Kind of like eggy-bread or French toast, Torrijas are a wonderful way to use up left over dry bread and all those eggs our chickens are making now the weather has warmed up. As with all my recipes, which are usually passed to me from the ladies in the village (though for this recipe I had input from two bread-maker’s wives, the owner of the stables where I keep my horse and a 14-year old girl) the actual ingredients and weights and measures are a little bit lacking in specificity. I’m sure you’ll get it right, like the 14-year old said, “It’s easy, even my brother can make them!”
Torrijas - Spanish Easter Specialty, Murcianica Style
- Good quality barra - bread stick - let it dry for a day (If you're lucky your local bakers might slice it up for you too!)
- Cinnamon Stick
- Ground Cinnamon
- Warm up a small pan of milk and a cinnamon stick. How much milk you need depends upon how much bread you have, see step 2.
- Cut your barra into slices about two fingers width (sideways fingers, not small-glass-of-wine-size-vertical fingers). One large barra will make about 20-30 torrijas and will need at least two glasses of milk.
- When the milk is warmed through pour it on the slices of bread in a shallow pan and let it soak in for at least an hour. You may want to carefully move the bread around to ensure all pieces get an even soaking and add more milk if needed. Each slice of bread needs to be wet through.
- Heat the oil (mixture of about 80% sunflower and 20% olive works well) till smoking, in a deep pan. You only need enough oil to allow the bread to float, 5 fingers wide - make sure there's plenty of space in the pan for bubbling!
- Beat a couple of eggs (how many you need in total depends on how much bread - you can always beat more!) and then carefully pick up a slice of milk-soaked bread and dip it into the egg making sure it's completely covered, then put it straight into the hot oil.
- Cook for about 3 minutes, turning once. You can probably fry 4-5 pieces at the same time, but don't overload the pan.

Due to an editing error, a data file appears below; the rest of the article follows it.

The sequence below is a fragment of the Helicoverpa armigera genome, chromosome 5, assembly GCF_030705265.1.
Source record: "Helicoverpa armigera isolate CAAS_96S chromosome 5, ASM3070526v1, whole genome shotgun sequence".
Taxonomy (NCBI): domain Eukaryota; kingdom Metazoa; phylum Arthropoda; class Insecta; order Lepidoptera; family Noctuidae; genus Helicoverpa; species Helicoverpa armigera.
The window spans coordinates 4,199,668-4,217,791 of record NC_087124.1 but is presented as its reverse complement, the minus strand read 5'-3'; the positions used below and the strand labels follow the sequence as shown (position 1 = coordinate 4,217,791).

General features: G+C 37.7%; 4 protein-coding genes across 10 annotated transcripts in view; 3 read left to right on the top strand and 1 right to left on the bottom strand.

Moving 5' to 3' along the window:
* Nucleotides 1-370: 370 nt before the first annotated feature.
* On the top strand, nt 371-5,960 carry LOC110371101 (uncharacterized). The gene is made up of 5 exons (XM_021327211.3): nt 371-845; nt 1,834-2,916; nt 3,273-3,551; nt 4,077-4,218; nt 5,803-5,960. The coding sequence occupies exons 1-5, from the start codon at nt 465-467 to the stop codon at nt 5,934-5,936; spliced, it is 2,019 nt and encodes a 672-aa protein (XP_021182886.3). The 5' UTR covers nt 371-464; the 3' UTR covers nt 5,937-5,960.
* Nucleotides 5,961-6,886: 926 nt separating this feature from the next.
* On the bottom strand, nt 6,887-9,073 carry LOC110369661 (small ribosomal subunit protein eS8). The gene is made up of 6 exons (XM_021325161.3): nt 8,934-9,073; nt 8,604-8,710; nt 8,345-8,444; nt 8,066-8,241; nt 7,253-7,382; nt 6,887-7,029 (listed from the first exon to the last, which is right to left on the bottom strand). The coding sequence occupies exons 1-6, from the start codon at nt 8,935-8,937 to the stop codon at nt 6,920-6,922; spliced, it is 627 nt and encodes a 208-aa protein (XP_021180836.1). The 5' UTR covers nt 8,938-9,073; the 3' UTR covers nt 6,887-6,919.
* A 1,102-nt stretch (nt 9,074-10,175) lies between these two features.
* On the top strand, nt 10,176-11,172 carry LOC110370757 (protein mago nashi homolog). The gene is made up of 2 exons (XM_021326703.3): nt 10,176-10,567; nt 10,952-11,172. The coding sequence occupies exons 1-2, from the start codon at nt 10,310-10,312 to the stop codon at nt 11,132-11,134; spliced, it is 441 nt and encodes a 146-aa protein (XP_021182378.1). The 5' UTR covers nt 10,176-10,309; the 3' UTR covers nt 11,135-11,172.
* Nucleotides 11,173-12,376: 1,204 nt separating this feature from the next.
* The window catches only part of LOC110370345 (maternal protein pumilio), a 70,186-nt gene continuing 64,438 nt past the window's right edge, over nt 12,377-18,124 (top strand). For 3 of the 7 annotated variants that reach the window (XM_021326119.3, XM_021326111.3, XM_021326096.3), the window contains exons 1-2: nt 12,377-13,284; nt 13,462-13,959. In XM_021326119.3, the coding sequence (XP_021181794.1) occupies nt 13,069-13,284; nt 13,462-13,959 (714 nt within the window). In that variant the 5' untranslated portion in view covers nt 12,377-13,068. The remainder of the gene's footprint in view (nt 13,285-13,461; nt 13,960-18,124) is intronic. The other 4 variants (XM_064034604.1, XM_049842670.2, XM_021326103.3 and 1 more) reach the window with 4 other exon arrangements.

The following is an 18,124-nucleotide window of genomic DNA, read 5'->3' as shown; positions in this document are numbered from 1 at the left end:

- When the bread is a nice golden brown colour remove it from the pan and place it on kitchen towel to drain.
- Mix sugar and ground cinnamon and put it on a plate. How much depends on the number of torrijas you've made, about 1 cup of sugar should be enough for 1 large barra.
- Dip the torrijas in the sugar/cinnamon mixture and eat!
Some extra tips:
- Make more than you need so you can taste-test them as you go – 3 for the guests, 1 for taste-testing, 3 for the guest pile, 1 for taste-testing, repeat… You get the idea!
- They are definitely best recien hecho (just made) – but are still good the next day, and the day after that.
- My next batch will be soaked in something other than milk. Apparently café con leche is a good soaking agent and adds a nice twist. I’m considering a glass or two of Baileys!
- Cleaning up after frying is always fun, and by the time you’ve fried your last few the pan will be mighty yucky.
- Serve just as they are for breakfast or as a pudding. Or try with pears in red wine and home-made turrón ice-cream (recipes to follow).
Making Torrijas for Easter
Bread soaking up the warmed milk and cinnamon
Dip the milky bread in beaten eggs
Torrijas frying in good olive oil and sunflower oil mixture
Drain some of the oil
Draining on kitchen towel
Sugar and ground cinnamon
Torrijas ready to eat
Torrijas, Turrón Icecream and pears in red wine
If you love Spanish cooking then get yourself a copy of our Spanish Cooking Uncovered: Farmhouse Favourites cookery book.
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